|Figure 1: (a) Pre - operative clinical photograph demonstrating midline cystic cervical lesion covered with dysplastic skin suggestive of non - terminal myelocystocele (MCC). (b) Axial T2W magnetic resonance image (MRI) demonstrating "open - book" configuration of cord with hydromyelic cavity continuing as myelocele (MYC) through spina-bifida (SB) bony defect and investing on outer cystic cavity of dural meningocele (MC) below intact skin. (c) and (d) Saggital T2W MRI showing C6/7 and D1/2 block vertebrae (BV), mild chiari II malformation (ACM) features with cerebellar pegging through foramen magnum. Cord is tented dorsally to meningocele (MC) sac with resultant increased sub - arachnoidal space along with abnormal cerebrospinal fluid flow dynamics ventrally creating flow voids (FV)|
Click here to view
|Figure 2: Intra - operative photograph (a) demonstrating myelocele (MYC) sac tethered dorsally to meningocele (MC) sac and its relation to normal cord. (b) After detethering, small part of residual myelocele sac seen with thinned out distal cord (DC) and proximal cord (PC) owing to release of syringomyelic cavity communicating with myelocele|
Click here to view
|Figure 3: HPE findings - (a) Photomicrograph showing fibro - collagenous tissue and fibro - adipose tissue (H and E x100). (b) Photomicrograph shows small islands of glial tissue along with neuro - melanin (arrow) admixed in a fibro - collagenous background (H and E x100)|
Click here to view
|Figure 4: Follow up (a) aggital, (b) and (c) - axial magnetic resonance images after six months demonstrating completely untethered cord (UC) with remnant hydromyelic cavity (HC) and reduced ventral sub - arachnoidal space along with no evidence of flow voids (NFV) attributing to laminar cerebrospinal fluid flow pattern after procedure. There is evidence of non - progression of chiari II malformation compared to pre - operative imaging|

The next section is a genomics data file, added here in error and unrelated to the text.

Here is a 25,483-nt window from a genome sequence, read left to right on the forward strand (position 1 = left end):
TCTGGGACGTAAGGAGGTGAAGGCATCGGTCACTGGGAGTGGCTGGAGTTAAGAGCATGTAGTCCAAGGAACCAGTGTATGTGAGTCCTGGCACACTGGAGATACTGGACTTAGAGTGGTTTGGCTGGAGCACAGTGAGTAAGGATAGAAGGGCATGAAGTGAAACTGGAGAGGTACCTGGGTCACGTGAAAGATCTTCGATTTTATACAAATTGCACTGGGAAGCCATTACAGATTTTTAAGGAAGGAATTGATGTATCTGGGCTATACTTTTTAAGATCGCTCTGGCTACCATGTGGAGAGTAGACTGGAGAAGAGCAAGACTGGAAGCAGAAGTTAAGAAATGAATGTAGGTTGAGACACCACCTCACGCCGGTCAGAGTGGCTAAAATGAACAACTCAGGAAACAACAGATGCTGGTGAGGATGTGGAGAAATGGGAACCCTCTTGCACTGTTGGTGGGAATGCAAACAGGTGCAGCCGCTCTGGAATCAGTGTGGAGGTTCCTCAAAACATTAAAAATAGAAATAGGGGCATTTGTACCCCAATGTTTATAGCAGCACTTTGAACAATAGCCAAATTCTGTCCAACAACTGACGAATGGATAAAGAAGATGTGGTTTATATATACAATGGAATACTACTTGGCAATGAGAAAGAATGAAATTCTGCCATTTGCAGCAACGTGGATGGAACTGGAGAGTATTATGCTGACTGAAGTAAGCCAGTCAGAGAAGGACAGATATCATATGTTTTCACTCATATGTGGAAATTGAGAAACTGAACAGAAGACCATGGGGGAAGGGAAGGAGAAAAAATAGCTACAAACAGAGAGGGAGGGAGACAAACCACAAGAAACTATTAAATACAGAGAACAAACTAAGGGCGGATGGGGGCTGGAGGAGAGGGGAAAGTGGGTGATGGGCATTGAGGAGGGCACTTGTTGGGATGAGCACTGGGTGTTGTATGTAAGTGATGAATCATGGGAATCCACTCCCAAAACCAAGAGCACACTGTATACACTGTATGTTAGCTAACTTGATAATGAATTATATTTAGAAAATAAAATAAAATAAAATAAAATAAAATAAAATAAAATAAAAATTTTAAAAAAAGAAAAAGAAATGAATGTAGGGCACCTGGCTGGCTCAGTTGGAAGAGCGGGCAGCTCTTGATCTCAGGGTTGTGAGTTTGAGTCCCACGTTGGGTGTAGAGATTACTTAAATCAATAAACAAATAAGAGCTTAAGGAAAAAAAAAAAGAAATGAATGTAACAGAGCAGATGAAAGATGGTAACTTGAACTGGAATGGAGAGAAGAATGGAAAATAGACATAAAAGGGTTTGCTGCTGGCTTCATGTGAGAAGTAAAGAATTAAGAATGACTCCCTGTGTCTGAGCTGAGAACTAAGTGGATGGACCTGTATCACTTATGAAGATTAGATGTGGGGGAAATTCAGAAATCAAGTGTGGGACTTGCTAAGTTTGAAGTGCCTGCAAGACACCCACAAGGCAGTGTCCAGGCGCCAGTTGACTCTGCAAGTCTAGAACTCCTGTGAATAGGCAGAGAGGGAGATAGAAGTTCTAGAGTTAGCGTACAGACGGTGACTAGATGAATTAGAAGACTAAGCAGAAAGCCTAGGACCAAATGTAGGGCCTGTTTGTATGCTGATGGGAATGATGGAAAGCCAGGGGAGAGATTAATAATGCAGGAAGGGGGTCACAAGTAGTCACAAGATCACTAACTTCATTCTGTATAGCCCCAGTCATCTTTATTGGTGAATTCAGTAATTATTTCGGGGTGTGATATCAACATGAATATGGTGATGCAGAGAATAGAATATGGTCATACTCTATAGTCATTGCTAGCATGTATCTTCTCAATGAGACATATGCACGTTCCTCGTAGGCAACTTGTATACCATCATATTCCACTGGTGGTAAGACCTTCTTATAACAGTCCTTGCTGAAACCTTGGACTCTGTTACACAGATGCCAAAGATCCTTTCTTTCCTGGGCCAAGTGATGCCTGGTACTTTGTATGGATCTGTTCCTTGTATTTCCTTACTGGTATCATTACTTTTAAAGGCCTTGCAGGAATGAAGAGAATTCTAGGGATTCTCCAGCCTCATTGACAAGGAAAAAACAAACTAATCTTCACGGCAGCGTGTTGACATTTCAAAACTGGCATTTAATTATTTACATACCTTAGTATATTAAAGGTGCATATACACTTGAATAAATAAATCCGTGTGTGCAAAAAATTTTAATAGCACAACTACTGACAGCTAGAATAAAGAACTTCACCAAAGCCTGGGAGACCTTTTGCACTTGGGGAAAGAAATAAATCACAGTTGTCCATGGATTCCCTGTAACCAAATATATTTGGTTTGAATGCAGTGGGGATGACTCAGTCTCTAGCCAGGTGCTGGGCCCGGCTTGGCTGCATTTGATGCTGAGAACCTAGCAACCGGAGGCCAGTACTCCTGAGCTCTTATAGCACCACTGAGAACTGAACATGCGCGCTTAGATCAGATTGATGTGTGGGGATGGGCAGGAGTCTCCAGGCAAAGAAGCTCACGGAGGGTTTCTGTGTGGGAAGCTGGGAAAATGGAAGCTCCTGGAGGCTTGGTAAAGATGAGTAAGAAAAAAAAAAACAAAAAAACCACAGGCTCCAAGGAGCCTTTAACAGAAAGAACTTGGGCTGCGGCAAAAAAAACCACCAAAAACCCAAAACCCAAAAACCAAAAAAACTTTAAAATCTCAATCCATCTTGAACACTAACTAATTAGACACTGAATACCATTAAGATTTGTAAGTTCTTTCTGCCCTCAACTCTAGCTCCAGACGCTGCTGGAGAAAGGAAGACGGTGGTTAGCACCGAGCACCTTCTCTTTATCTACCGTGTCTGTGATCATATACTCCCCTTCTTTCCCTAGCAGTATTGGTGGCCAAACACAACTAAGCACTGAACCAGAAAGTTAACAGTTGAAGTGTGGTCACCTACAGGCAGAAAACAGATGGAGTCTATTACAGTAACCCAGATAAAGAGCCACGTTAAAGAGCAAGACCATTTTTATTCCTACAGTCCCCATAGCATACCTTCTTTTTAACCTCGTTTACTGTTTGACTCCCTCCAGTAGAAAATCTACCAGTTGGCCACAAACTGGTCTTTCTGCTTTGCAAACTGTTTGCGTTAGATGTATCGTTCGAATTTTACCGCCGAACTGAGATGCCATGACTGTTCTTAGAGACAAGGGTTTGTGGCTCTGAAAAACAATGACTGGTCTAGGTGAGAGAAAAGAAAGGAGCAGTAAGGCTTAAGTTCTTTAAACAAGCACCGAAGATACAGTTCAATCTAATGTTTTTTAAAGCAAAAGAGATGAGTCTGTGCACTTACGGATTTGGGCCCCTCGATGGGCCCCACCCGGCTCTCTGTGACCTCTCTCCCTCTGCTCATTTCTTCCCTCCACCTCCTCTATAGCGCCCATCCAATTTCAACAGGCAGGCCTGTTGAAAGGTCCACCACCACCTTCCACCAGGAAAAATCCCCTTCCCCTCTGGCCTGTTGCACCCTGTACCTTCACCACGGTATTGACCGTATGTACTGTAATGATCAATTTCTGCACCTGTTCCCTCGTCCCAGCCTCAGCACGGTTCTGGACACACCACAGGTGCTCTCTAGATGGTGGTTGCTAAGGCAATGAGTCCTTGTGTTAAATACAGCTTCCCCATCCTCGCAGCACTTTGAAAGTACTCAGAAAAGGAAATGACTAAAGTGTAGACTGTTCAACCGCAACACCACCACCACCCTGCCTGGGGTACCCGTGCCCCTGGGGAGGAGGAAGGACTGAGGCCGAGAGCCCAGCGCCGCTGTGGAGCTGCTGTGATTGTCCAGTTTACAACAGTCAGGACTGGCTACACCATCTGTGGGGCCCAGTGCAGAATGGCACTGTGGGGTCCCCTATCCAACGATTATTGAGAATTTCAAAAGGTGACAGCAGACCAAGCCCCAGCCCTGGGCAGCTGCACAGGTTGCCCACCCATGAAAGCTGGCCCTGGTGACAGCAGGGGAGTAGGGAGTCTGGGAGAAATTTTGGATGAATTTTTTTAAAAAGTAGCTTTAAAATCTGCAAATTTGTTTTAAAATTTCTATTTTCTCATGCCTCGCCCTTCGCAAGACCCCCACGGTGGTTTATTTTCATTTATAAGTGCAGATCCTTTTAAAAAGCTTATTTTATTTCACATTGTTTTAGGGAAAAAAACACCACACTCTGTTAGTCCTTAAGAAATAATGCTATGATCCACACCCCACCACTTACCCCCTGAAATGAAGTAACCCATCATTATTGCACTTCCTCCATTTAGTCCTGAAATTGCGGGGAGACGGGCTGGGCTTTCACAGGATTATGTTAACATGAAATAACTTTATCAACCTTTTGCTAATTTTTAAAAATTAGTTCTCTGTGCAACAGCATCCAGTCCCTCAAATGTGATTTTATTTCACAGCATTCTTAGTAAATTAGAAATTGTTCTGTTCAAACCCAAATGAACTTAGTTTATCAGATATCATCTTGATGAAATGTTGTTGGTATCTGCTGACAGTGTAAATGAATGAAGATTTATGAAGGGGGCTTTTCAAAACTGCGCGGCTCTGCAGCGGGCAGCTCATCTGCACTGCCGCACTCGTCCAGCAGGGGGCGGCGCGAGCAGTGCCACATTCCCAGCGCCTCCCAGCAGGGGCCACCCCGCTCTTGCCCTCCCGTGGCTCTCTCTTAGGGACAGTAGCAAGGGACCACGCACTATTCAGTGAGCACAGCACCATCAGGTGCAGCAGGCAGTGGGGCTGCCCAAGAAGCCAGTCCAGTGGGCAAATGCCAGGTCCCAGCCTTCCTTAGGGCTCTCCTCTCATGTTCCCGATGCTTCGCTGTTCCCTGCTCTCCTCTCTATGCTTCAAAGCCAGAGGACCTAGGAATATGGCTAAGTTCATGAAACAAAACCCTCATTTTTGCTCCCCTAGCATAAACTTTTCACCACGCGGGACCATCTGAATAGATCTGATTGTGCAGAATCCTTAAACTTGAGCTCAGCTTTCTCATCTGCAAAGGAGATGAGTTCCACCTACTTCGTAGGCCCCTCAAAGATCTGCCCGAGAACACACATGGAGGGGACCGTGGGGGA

Click here to view
Myelocystocele is a rare variant of closed spinal dysraphism characterized by skin covered mass located posteriorly in midline, narrow spina bifida defect, cerebrospinal fluid cyst, expanded dural sheath with varying amounts of dorsal fat continuous with sub-cutaneous fat.  Though no proven genetic basis exists, it has been associated with intrauterine exposure to retinoic acid,  loperamide  and hydantoin.  Developmental origin of NTM is hypothesized by limited dorsal myeloschisis leading to delayed disjunction of ectoderm and neuro-ectoderm in final stages of primary neurulation, thereby leaving small defect in midline. , Surrounding mesenchyme and ectodermal elements overgrow and cover this small defect, leaving on small part of dorsal cord tissue connected to skin in form of either well formed myelocystocele (complete variant, Rossi type B, myelocystocele, limited dorsal myeloschisis with saccular myelocystocele and myelocystocele consisting of a second ependymal lined cyst herniated inside a meningocele) or neuro-fibro-vascular band (abortive variant, Rossi type A, fibroneurovascular stalk, limited dorsal myeloschisis with stalk and cystic spinal dysraphism with neuro-glial stalk) based on classification given by Rossi et al.,  Habibi et al.,  Pang et al.  and Salamao et al.,  respectively.
Severity of symptoms is unrelated to location of lesion but probably increases with increasing age.  Surgical strategy aims at excision, intra-dural exploration and complete detethering for optimal outcome, with poor neurological outcome associated when only extra-dural excision is undertaken.  The index case ponders us to acknowledge that such lesions may remain asymptomatic for major part of adult life but eventually are bound to cause symptoms due to tethering of cord posteriorly, affirming an important proposition in natural history of such lesions. Intra-dural exploration with release of arachnoidal bands and fibrous adhesions between two split cords along with excision of sac was associated with radiological non-progression of syrinx, improved CSF flow dynamics ventrally and optimal outcome in short-term follow up, confirming the cause-effect relationship and emphasizing on the same as the primary surgical strategy. Oldest age of NTM at presentation is unique to the present study, with only other adulthood presentations of cervical cystic closed spinal dysraphisms being either CSF containing meningocele or rudimentary meningocele with absence of true ependymal-lined myelocele. ,,,